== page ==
Baseball season’s Opening Day means it’s not only time to start rooting for my Colorado Rockies. It’s also a great opportunity to introduce you to a relatively new baseball-themed website created by the Center for Education Reform, The Media Bullpen:
The Media Bullpen is a dynamic, virtual newsroom that covers the news and the news of education. It’s a sophisticated and unique technological environment that allows everyone to get in the game on the greatest discussions of our day. To understand those discussions, we need great information and reporting on all the issues relating to education—all the time.
Each day nearly 500 stories—and sometimes many more—are produced in the media about education, but they often lack the context for the public to get engaged. The Bullpen will empower the public to put in context what they see and hear. The problem is not that education is under-reported; the larger issue is that all too often, it is misreported. Balance, context, sound data, and an institutional knowledge of the many issues are often missing.
What I like about the site is how they rate the stories — anywhere from a strikeout to a home run based on “objectivity, proper context” and “exploration of data and search for accuracy.” Right now there’s a team of umpires — er, editors — doing the ratings, but it looks like the goal is to engage the readers in the rating and comment process soon.
I suspect The Media Bullpen soon will be rating stories about a couple major developments that look to have made yesterday, March 30, 2011, a landmark day for parental choice in education.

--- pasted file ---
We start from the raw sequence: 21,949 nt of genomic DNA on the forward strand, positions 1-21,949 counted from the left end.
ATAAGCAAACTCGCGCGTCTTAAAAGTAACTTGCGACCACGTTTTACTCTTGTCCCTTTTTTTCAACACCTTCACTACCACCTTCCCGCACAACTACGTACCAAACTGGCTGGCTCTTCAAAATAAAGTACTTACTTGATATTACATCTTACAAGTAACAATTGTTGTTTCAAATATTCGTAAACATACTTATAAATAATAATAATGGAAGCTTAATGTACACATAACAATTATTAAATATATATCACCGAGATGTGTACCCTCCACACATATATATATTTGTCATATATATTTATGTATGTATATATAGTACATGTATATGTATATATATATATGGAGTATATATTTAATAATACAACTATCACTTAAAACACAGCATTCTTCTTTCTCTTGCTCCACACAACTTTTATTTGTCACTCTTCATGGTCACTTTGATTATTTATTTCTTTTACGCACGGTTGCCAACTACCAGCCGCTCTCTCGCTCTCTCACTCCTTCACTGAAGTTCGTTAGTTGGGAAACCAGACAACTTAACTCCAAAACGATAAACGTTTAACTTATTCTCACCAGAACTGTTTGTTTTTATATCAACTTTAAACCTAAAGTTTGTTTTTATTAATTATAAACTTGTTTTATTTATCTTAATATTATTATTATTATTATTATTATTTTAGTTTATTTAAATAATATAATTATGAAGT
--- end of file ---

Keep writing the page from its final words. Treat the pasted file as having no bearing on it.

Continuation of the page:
Not only did the U.S. House approve restoring and expanding the D.C. Opportunity Scholarship Program (despite the unsettling news of the president’s opposition), but the Indiana House of Representatives also voted 56-41 to adopt “the nation’s broadest voucher program.” According to the American Federation for Children:
Up to 15,000 children would be eligible to benefit in the program’s second year of operation. Children whose parents make less than $60,000 per year (for a family of four) would be able to access vouchers.
Importantly, the legislation provides strong accountability measures to make certain that only high-quality private schools—which lead to increased student performance—can participate in the program.
Both bills still have to pass through a senate vote and need to be signed into law — in one case by President Barack Obama, in the other by Indiana Governor Mitch Daniels. But what big steps have been taken!
So while today opens the regular season of America’s Major League pastime, yesterday well may have opened the doors of learning opportunity for many kids in our nation’s capital and in our nation’s heartland. How can you not go ahead and smile after that?